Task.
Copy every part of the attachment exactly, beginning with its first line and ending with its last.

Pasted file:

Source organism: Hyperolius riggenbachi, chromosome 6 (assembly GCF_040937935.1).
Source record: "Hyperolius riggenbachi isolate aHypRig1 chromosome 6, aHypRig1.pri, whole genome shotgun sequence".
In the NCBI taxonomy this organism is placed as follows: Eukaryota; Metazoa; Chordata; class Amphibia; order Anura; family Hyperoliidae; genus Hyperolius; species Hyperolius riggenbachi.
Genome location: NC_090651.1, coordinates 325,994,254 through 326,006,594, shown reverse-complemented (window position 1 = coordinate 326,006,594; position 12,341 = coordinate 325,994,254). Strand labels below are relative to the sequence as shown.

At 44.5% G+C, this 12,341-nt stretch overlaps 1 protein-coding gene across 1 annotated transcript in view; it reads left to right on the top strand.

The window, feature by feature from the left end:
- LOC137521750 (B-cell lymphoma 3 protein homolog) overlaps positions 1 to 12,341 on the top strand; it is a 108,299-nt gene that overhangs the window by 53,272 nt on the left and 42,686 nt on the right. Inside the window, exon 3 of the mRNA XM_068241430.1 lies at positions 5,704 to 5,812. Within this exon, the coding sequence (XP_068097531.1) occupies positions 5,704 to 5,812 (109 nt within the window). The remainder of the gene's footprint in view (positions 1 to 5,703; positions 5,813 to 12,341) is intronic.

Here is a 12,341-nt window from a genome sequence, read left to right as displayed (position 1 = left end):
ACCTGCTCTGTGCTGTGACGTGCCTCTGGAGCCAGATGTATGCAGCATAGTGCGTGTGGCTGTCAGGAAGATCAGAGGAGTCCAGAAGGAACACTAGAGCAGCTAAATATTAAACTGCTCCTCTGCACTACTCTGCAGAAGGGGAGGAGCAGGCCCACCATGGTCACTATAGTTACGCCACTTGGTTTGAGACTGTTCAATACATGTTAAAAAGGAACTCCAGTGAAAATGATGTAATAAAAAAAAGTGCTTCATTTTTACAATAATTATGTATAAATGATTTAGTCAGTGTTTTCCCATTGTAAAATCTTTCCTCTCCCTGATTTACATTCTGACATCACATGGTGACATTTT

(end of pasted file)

Source organism: Hyperolius riggenbachi, chromosome 6 (assembly GCF_040937935.1).
Source record: "Hyperolius riggenbachi isolate aHypRig1 chromosome 6, aHypRig1.pri, whole genome shotgun sequence".
In the NCBI taxonomy this organism is placed as follows: Eukaryota; Metazoa; Chordata; class Amphibia; order Anura; family Hyperoliidae; genus Hyperolius; species Hyperolius riggenbachi.
Genome location: NC_090651.1, coordinates 325,994,254 through 326,006,594, shown reverse-complemented (window position 1 = coordinate 326,006,594; position 12,341 = coordinate 325,994,254). Strand labels below are relative to the sequence as shown.

At 44.5% G+C, this 12,341-nt stretch overlaps 1 protein-coding gene across 1 annotated transcript in view; it reads left to right on the top strand.

The window, feature by feature from the left end:
- LOC137521750 (B-cell lymphoma 3 protein homolog) overlaps positions 1 to 12,341 on the top strand; it is a 108,299-nt gene that overhangs the window by 53,272 nt on the left and 42,686 nt on the right. Inside the window, exon 3 of the mRNA XM_068241430.1 lies at positions 5,704 to 5,812. Within this exon, the coding sequence (XP_068097531.1) occupies positions 5,704 to 5,812 (109 nt within the window). The remainder of the gene's footprint in view (positions 1 to 5,703; positions 5,813 to 12,341) is intronic.

Here is a 12,341-nt window from a genome sequence, read left to right as displayed (position 1 = left end):
ACCTGCTCTGTGCTGTGACGTGCCTCTGGAGCCAGATGTATGCAGCATAGTGCGTGTGGCTGTCAGGAAGATCAGAGGAGTCCAGAAGGAACACTAGAGCAGCTAAATATTAAACTGCTCCTCTGCACTACTCTGCAGAAGGGGAGGAGCAGGCCCACCATGGTCACTATAGTTACGCCACTTGGTTTGAGACTGTTCAATACATGTTAAAAAGGAACTCCAGTGAAAATGATGTAATAAAAAAAAGTGCTTCATTTTTACAATAATTATGTATAAATGATTTAGTCAGTGTTTTCCCATTGTAAAATCTTTCCTCTCCCTGATTTACATTCTGACATCACATGGTGACATTTT